Promastigotes of extant Leishmania spp. vary from 6 to 24 μm in length (excluding the flagellum) [19–21], which are within the size range of those reported here (6–10 μm). The promastigotes in the proboscis of L. adiketis (Fig. 9) could have developed from amastigotes or they could be "infective promastigotes", similar to those of Leishmania chagasi, which occur in the mouthparts (ventral surface of the labrum-epipharynx) of Lutzomyia longipalpis . However, it is also possible that the promastigotes in the proboscis were acquired directly from the vertebrate, since in reptilian hosts, the stages imbibed can be either amastigotes and/or promastigotes [25, 26].
The paramastigotes in the proboscis of L. adiketis (Fig. 11) probably developed from an earlier blood meal. Female sand flies are capable of living a month or more  and normally engorge blood at least twice during their lifetime, with a batch of eggs laid after each blood meal .
The main diagnostic characters of P. neotropicum at this time are the structure of the amastigotes, promastigotes and paramastigotes, and its association with the extinct sand fly, Lutzomyia adiketis, in Dominican amber.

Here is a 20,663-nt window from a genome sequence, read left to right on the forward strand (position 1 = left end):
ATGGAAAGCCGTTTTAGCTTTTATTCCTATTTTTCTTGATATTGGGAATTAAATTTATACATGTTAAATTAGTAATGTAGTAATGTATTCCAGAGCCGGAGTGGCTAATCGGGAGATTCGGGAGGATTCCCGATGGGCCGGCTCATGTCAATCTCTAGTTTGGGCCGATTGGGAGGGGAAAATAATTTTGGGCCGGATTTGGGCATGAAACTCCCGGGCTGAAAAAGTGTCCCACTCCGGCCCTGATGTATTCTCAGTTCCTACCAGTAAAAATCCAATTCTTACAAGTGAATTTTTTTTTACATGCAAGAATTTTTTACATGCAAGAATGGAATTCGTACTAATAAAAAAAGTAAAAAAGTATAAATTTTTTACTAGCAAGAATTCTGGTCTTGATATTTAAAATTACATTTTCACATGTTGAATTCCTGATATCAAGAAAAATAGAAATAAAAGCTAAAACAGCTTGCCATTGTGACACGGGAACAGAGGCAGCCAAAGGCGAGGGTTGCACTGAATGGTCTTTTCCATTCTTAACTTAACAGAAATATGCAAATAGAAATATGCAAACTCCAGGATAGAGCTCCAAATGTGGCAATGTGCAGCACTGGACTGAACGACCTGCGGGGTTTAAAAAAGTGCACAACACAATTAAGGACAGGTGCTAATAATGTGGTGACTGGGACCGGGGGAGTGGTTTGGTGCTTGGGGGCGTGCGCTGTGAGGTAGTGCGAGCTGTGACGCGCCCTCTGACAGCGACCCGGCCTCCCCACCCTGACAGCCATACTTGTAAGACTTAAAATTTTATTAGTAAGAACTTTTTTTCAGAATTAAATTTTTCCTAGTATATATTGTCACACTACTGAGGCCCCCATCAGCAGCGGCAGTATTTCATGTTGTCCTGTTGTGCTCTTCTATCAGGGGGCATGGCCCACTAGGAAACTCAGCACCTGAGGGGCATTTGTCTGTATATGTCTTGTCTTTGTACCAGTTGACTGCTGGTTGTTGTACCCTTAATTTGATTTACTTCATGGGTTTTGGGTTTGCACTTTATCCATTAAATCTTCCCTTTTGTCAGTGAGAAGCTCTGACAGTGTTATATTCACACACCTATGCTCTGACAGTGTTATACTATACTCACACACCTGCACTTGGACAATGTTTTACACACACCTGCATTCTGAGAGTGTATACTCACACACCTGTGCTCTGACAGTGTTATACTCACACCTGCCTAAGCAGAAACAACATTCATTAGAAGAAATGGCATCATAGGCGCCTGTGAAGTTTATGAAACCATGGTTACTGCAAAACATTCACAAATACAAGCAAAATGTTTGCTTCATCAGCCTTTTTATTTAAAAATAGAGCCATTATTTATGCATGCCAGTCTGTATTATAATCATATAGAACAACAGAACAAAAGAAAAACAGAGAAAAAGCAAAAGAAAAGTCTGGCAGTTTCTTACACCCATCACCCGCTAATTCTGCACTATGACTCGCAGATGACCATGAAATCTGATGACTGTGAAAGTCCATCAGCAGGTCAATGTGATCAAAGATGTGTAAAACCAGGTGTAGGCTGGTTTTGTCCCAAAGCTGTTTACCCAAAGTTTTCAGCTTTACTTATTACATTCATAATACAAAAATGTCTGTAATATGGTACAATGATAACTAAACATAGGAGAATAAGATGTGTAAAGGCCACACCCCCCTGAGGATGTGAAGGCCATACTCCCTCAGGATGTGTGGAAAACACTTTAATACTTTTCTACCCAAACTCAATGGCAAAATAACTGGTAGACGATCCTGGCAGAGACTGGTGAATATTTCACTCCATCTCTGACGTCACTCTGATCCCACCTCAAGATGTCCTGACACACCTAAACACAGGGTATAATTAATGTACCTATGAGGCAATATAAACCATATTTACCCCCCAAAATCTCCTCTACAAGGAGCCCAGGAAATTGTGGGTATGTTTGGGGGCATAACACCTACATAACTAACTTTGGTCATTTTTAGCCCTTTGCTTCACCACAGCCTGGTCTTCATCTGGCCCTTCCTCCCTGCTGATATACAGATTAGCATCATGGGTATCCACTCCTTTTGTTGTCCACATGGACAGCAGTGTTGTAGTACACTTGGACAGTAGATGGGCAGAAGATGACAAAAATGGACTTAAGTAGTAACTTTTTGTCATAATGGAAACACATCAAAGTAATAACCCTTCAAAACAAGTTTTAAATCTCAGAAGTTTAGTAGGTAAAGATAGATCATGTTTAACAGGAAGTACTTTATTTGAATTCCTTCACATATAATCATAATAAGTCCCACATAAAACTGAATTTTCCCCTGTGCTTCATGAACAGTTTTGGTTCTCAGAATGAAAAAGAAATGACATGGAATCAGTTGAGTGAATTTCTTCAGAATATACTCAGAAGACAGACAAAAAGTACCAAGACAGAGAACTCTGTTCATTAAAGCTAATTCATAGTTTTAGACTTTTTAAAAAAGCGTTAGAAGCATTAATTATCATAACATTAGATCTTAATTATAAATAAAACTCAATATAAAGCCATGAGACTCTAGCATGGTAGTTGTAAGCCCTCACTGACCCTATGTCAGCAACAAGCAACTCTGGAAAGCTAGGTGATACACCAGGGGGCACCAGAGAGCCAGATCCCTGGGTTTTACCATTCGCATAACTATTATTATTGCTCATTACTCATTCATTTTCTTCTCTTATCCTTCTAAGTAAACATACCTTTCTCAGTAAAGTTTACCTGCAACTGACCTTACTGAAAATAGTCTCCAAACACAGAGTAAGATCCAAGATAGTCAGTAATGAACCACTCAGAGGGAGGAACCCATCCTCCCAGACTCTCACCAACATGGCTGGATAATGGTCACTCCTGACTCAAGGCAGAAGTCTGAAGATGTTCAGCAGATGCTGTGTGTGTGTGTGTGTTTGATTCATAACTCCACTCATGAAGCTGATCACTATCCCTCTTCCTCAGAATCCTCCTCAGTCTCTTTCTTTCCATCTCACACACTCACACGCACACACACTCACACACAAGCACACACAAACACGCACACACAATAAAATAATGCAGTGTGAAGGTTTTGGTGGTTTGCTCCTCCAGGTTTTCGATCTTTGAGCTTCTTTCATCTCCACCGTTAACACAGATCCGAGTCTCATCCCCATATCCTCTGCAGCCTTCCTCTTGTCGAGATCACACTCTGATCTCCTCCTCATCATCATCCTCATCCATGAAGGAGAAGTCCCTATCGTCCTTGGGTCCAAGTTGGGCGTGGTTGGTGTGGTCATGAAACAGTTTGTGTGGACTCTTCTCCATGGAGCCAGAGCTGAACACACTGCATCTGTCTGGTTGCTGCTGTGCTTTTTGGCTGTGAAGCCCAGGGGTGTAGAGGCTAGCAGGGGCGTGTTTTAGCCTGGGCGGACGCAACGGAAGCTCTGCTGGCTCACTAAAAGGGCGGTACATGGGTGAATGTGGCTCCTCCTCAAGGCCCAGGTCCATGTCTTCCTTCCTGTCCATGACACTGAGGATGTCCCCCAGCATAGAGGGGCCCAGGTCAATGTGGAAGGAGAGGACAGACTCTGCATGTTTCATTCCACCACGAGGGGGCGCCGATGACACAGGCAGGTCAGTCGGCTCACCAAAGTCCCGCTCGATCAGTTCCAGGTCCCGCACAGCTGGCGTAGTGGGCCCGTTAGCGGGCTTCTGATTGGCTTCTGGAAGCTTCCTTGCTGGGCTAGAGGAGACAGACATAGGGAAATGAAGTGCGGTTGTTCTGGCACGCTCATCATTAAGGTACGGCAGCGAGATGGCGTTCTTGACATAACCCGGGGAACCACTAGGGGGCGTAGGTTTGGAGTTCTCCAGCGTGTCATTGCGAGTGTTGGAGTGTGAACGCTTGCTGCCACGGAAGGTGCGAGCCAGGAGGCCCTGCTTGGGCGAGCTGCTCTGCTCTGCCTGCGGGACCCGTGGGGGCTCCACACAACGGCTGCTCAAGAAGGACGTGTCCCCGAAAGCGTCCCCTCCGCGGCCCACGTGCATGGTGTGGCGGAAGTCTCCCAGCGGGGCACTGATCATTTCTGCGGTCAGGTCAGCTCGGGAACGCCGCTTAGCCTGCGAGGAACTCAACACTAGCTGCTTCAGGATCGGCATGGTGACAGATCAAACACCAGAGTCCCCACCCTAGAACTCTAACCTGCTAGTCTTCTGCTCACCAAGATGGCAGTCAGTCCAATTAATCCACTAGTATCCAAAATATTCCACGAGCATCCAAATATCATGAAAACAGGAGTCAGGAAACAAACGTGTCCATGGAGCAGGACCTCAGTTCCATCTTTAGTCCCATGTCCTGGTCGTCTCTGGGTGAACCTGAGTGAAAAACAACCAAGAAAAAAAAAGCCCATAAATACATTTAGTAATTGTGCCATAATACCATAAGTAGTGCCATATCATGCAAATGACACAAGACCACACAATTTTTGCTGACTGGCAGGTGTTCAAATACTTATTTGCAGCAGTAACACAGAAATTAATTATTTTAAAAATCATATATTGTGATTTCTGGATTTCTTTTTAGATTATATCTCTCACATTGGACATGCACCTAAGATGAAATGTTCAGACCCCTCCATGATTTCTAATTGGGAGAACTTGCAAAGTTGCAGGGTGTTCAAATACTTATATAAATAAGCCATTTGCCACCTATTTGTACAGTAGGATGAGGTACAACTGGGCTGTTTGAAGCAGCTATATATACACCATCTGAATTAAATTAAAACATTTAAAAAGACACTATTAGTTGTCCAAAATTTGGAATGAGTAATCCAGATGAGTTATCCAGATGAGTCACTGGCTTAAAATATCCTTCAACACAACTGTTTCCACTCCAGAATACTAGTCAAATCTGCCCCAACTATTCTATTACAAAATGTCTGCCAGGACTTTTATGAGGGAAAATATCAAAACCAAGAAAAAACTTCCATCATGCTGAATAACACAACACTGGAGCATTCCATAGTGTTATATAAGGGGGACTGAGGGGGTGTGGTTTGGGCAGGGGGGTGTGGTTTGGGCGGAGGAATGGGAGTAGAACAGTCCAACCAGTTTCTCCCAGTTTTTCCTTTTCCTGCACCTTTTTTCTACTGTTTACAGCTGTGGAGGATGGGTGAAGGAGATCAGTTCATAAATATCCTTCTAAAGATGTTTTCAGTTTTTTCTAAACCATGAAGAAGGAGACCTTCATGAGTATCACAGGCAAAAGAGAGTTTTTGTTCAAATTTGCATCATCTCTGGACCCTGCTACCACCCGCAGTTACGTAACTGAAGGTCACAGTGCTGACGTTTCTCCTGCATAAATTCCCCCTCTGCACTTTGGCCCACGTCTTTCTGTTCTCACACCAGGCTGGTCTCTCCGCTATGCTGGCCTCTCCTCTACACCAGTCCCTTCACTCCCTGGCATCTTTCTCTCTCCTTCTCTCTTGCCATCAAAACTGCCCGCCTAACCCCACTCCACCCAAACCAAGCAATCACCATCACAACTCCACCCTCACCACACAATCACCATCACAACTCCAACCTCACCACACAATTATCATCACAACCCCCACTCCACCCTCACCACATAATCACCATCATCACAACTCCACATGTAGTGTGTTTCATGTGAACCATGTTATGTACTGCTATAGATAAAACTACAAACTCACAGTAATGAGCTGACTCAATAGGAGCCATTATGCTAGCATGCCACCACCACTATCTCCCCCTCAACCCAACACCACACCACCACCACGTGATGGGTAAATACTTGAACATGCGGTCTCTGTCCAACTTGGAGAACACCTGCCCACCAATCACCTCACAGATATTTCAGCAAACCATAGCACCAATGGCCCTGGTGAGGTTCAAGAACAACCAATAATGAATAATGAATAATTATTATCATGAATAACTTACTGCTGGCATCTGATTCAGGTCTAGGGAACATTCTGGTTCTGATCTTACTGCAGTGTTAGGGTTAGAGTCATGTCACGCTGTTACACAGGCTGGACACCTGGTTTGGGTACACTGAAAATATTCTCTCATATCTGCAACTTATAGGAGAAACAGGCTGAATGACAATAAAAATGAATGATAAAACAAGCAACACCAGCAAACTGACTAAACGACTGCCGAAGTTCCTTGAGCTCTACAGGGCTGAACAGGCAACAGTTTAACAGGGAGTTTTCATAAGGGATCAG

Fossil evidence has provided a possible scenario of how sand fly-trypanosomatid associations evolved [28–30]. Free-living trypanosomatids that were associated with a fungal food source also occurred in the alimentary tract of a sand fly larva in Burmese amber. It is postulated that these flagellates were carried transtadially into the adult stage and then transmitted to vertebrates. The establishment of the parasites in the vertebrate and their subsequent re-acquisition by adult sand flies is undoubtedly a rare event and would only occur under ideal conditions. It is unknown whether Leishmania originated in the New or Old World [31, 32]. If the above evolutionary pattern of flagellate acquisition is correct, different strains of trypanosomatids could have appeared at different localities and times over the past 100 or so million years. The 100 million year-old Burmese amber sand fly-trypanosomatid, P. proterus [6, 7] undoubtedly arose independently from P. neotropicum, which could well be the progenitor to one or more of the Neotropical Leishmania clades.